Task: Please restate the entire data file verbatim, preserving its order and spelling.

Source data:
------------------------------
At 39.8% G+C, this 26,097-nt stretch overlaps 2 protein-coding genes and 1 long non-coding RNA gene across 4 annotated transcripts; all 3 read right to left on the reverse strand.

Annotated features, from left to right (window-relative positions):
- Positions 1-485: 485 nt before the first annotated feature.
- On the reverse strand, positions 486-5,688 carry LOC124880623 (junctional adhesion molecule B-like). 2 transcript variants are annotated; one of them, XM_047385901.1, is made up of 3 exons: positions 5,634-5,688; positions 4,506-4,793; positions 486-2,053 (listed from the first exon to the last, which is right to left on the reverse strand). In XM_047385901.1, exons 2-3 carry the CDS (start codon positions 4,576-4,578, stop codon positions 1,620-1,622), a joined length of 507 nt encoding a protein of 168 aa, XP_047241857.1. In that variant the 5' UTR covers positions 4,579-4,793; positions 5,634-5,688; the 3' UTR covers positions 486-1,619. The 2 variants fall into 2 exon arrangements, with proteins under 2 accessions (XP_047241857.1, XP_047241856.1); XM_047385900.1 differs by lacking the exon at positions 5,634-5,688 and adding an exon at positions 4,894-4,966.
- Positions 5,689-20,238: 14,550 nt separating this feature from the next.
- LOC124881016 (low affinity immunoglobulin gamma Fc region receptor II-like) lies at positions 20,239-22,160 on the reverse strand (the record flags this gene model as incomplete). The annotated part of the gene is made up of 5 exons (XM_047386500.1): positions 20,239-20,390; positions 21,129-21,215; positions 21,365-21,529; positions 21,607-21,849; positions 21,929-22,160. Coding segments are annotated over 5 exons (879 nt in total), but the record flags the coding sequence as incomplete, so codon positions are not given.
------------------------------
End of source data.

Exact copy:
At 39.8% G+C, this 26,097-nt stretch overlaps 2 protein-coding genes and 1 long non-coding RNA gene across 4 annotated transcripts; all 3 read right to left on the reverse strand.

Annotated features, from left to right (window-relative positions):
- Positions 1-485: 485 nt before the first annotated feature.
- On the reverse strand, positions 486-5,688 carry LOC124880623 (junctional adhesion molecule B-like). 2 transcript variants are annotated; one of them, XM_047385901.1, is made up of 3 exons: positions 5,634-5,688; positions 4,506-4,793; positions 486-2,053 (listed from the first exon to the last, which is right to left on the reverse strand). In XM_047385901.1, exons 2-3 carry the CDS (start codon positions 4,576-4,578, stop codon positions 1,620-1,622), a joined length of 507 nt encoding a protein of 168 aa, XP_047241857.1. In that variant the 5' UTR covers positions 4,579-4,793; positions 5,634-5,688; the 3' UTR covers positions 486-1,619. The 2 variants fall into 2 exon arrangements, with proteins under 2 accessions (XP_047241857.1, XP_047241856.1); XM_047385900.1 differs by lacking the exon at positions 5,634-5,688 and adding an exon at positions 4,894-4,966.
- Positions 5,689-20,238: 14,550 nt separating this feature from the next.
- LOC124881016 (low affinity immunoglobulin gamma Fc region receptor II-like) lies at positions 20,239-22,160 on the reverse strand (the record flags this gene model as incomplete). The annotated part of the gene is made up of 5 exons (XM_047386500.1): positions 20,239-20,390; positions 21,129-21,215; positions 21,365-21,529; positions 21,607-21,849; positions 21,929-22,160. Coding segments are annotated over 5 exons (879 nt in total), but the record flags the coding sequence as incomplete, so codon positions are not given.